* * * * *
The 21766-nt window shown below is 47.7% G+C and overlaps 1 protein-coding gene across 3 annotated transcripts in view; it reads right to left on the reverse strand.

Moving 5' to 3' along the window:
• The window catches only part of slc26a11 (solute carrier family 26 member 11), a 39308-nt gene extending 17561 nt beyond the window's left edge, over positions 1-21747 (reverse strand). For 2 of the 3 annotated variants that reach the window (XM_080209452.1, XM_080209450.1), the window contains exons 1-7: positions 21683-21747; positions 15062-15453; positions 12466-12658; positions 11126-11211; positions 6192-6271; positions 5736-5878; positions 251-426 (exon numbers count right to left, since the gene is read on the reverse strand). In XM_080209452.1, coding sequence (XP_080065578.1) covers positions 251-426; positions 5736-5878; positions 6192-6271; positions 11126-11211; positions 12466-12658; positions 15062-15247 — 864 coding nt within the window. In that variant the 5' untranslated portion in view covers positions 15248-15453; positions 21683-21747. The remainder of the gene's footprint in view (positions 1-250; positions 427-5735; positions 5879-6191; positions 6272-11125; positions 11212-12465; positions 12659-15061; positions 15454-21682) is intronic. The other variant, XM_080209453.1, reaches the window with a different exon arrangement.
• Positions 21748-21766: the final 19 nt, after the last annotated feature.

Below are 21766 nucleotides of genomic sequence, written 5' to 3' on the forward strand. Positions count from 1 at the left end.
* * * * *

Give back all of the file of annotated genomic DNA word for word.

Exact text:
The 21766-nt window shown below is 47.7% G+C and overlaps 1 protein-coding gene across 3 annotated transcripts in view; it reads right to left on the reverse strand.

Moving 5' to 3' along the window:
• The window catches only part of slc26a11 (solute carrier family 26 member 11), a 39308-nt gene extending 17561 nt beyond the window's left edge, over positions 1-21747 (reverse strand). For 2 of the 3 annotated variants that reach the window (XM_080209452.1, XM_080209450.1), the window contains exons 1-7: positions 21683-21747; positions 15062-15453; positions 12466-12658; positions 11126-11211; positions 6192-6271; positions 5736-5878; positions 251-426 (exon numbers count right to left, since the gene is read on the reverse strand). In XM_080209452.1, coding sequence (XP_080065578.1) covers positions 251-426; positions 5736-5878; positions 6192-6271; positions 11126-11211; positions 12466-12658; positions 15062-15247 — 864 coding nt within the window. In that variant the 5' untranslated portion in view covers positions 15248-15453; positions 21683-21747. The remainder of the gene's footprint in view (positions 1-250; positions 427-5735; positions 5879-6191; positions 6272-11125; positions 11212-12465; positions 12659-15061; positions 15454-21682) is intronic. The other variant, XM_080209453.1, reaches the window with a different exon arrangement.
• Positions 21748-21766: the final 19 nt, after the last annotated feature.

Below are 21766 nucleotides of genomic sequence, written 5' to 3' on the forward strand. Positions count from 1 at the left end.